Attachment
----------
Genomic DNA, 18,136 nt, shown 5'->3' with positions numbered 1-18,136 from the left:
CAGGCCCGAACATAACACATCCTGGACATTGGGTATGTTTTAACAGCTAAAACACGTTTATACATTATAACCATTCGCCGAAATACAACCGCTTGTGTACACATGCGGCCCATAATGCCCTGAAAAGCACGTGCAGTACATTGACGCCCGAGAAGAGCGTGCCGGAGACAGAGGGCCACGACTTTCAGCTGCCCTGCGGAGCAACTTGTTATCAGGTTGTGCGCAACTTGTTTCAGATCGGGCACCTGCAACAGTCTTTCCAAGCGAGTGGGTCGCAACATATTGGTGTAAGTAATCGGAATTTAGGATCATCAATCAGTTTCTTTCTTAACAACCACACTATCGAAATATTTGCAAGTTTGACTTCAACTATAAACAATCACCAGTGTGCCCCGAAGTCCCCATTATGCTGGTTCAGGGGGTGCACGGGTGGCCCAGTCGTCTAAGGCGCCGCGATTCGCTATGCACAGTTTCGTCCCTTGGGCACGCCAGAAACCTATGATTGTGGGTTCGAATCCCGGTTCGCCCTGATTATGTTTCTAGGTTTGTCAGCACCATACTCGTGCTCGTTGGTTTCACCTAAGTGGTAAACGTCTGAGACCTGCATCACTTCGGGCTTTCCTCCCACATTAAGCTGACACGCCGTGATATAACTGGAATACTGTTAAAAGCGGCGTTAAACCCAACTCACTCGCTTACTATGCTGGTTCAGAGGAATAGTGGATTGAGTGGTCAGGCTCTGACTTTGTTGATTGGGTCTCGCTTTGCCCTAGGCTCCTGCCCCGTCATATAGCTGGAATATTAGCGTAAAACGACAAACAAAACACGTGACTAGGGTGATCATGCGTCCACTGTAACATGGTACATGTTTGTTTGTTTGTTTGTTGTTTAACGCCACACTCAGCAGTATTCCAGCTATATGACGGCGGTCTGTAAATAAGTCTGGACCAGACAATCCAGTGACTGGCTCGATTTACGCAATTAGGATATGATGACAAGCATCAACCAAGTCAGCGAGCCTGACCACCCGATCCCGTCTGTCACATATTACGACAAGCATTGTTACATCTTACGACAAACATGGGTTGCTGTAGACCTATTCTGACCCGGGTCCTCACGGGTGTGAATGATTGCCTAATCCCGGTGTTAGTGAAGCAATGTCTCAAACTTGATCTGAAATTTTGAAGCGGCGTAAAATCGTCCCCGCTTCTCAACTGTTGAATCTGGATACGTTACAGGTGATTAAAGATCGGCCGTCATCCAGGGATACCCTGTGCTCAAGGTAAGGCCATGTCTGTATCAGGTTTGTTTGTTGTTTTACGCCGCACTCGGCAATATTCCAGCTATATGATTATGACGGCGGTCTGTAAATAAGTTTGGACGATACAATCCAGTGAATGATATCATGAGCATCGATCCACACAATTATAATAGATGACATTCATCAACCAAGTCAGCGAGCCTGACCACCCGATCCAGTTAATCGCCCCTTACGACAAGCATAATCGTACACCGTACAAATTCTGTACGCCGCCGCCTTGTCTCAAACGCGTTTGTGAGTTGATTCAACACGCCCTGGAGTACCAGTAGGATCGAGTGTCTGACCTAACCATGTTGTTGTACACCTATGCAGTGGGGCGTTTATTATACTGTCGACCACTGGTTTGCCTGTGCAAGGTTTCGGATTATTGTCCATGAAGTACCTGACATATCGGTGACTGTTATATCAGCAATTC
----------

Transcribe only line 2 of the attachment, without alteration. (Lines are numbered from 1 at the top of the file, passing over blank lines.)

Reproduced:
CAGGCCCGAACATAACACATCCTGGACATTGGGTATGTTTTAACAGCTAAAACACGTTTATACATTATAACCATTCGCCGAAATACAACCGCTTGTGTACACATGCGGCCCATAATGCCCTGAAAAGCACGTGCAGTACATTGACGCCCGAGAAGAGCGTGCCGGAGACAGAGGGCCACGACTTTCAGCTGCCCTGCGGAGCAACTTGTTATCAGGTTGTGCGCAACTTGTTTCAGATCGGGCACCTGCAACAGTCTTTCCAAGCGAGTGGGTCGCAACATATTGGTGTAAGTAATCGGAATTTAGGATCATCAATCAGTTTCTTTCTTAACAACCACACTATCGAAATATTTGCAAGTTTGACTTCAACTATAAACAATCACCAGTGTGCCCCGAAGTCCCCATTATGCTGGTTCAGGGGGTGCACGGGTGGCCCAGTCGTCTAAGGCGCCGCGATTCGCTATGCACAGTTTCGTCCCTTGGGCACGCCAGAAACCTATGATTGTGGGTTCGAATCCCGGTTCGCCCTGATTATGTTTCTAGGTTTGTCAGCACCATACTCGTGCTCGTTGGTTTCACCTAAGTGGTAAACGTCTGAGACCTGCATCACTTCGGGCTTTCCTCCCACATTAAGCTGACACGCCGTGATATAACTGGAATACTGTTAAAAGCGGCGTTAAACCCAACTCACTCGCTTACTATGCTGGTTCAGAGGAATAGTGGATTGAGTGGTCAGGCTCTGACTTTGTTGATTGGGTCTCGCTTTGCCCTAGGCTCCTGCCCCGTCATATAGCTGGAATATTAGCGTAAAACGACAAACAAAACACGTGACTAGGGTGATCATGCGTCCACTGTAACATGGTACATGTTTGTTTGTTTGTTTGTTGTTTAACGCCACACTCAGCAGTATTCCAGCTATATGACGGCGGTCTGTAAATAAGTCTGGACCAGACAATCCAGTGACTGGCTCGATTTACGCAATTAGGATATGATGACAAGCATCAACCAAGTCAGCGAGCCTGACCACCCGATCCCGTCTGTCACATATTACGACAAGCATTGTTACATCTTACGACAAACATGGGTTGCTGTAGACCTATTCTGACCCGGGTCCTCACGGGTGTGAATGATTGCCTAATCCCGGTGTTAGTGAAGCAATGTCTCAAACTTGATCTGAAATTTTGAAGCGGCGTAAAATCGTCCCCGCTTCTCAACTGTTGAATCTGGATACGTTACAGGTGATTAAAGATCGGCCGTCATCCAGGGATACCCTGTGCTCAAGGTAAGGCCATGTCTGTATCAGGTTTGTTTGTTGTTTTACGCCGCACTCGGCAATATTCCAGCTATATGATTATGACGGCGGTCTGTAAATAAGTTTGGACGATACAATCCAGTGAATGATATCATGAGCATCGATCCACACAATTATAATAGATGACATTCATCAACCAAGTCAGCGAGCCTGACCACCCGATCCAGTTAATCGCCCCTTACGACAAGCATAATCGTACACCGTACAAATTCTGTACGCCGCCGCCTTGTCTCAAACGCGTTTGTGAGTTGATTCAACACGCCCTGGAGTACCAGTAGGATCGAGTGTCTGACCTAACCATGTTGTTGTACACCTATGCAGTGGGGCGTTTATTATACTGTCGACCACTGGTTTGCCTGTGCAAGGTTTCGGATTATTGTCCATGAAGTACCTGACATATCGGTGACTGTTATATCAGCAATTC